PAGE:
Getting to this point, though, seemed impossible a year ago.
On the night of April 7, 2012, Bilton-Smith, who had just been admitted to technical school to become an intelligence analyst, called her father in Roseburg, Ore., said Clemans, who is divorced from Bilton-Smith’s dad. Bilton-Smith was hallucinating and wasn’t making a lot of sense. She told her father she had been raped. Clemans said her ex-husband stayed on the phone with Bilton-Smith until she spoke to an officer on duty.
Bilton-Smith was taken to a local hospital, but a rape was never reported and doctors never conducted tests to gather evidence of sexual assault, Clemans said. Rather, Bilton-Smith was locked up in the nearby River Crest mental hospital, where she was incorrectly diagnosed with bi-polar disorder and dosed with a litany of inappropriate medications, some of which caused seizures and temporary partial paralysis, Clemans said.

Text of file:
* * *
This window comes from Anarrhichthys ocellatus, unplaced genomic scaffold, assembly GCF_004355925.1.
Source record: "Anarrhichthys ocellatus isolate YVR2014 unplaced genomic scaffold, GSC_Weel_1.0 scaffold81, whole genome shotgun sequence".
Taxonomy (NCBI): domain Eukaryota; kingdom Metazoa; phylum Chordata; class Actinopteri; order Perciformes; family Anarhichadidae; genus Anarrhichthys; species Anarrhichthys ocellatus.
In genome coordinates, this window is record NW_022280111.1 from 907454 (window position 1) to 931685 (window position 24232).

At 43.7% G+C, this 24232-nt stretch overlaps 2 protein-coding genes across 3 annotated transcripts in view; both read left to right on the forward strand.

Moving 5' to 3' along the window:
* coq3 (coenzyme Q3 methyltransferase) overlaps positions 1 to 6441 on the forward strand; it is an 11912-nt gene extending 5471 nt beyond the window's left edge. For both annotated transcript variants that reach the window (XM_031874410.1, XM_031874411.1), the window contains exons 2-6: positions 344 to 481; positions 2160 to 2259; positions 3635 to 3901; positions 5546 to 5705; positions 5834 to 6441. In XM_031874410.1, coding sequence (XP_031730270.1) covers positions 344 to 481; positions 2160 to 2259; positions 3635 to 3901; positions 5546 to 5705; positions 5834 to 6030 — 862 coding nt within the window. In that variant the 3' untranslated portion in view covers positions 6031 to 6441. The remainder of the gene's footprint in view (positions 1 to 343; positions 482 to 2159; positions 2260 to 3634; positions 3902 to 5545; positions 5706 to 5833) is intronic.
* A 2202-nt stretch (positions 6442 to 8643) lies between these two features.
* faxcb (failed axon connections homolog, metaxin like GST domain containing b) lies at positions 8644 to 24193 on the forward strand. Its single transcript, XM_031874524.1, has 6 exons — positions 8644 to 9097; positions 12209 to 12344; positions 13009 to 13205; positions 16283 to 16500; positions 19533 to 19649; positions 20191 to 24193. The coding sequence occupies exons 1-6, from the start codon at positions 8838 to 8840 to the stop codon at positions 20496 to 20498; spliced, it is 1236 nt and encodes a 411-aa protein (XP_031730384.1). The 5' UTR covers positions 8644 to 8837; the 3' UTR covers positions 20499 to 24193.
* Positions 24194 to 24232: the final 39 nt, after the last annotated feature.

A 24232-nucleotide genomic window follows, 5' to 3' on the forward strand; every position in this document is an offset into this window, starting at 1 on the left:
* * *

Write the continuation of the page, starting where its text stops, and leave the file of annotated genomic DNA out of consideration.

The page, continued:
It was later determined that a man on the base gave Bilton-Smith a formaldehyde-laced cigarette — a common rape drug that causes hallucinations and blackouts — then attacked her.
Back in Vancouver, where she had been living, Clemans didn’t yet know that. Days went by with no one at the mental hospital telling her what was going on, she said. It was also days before Bilton-Smith, traumatized and drugged, mentioned the rape during a phone conversation with her mom from the mental hospital.
“My daughter’s first words were, ‘Mom, was I really raped? They’re telling me that I hallucinated it,’” Clemans said.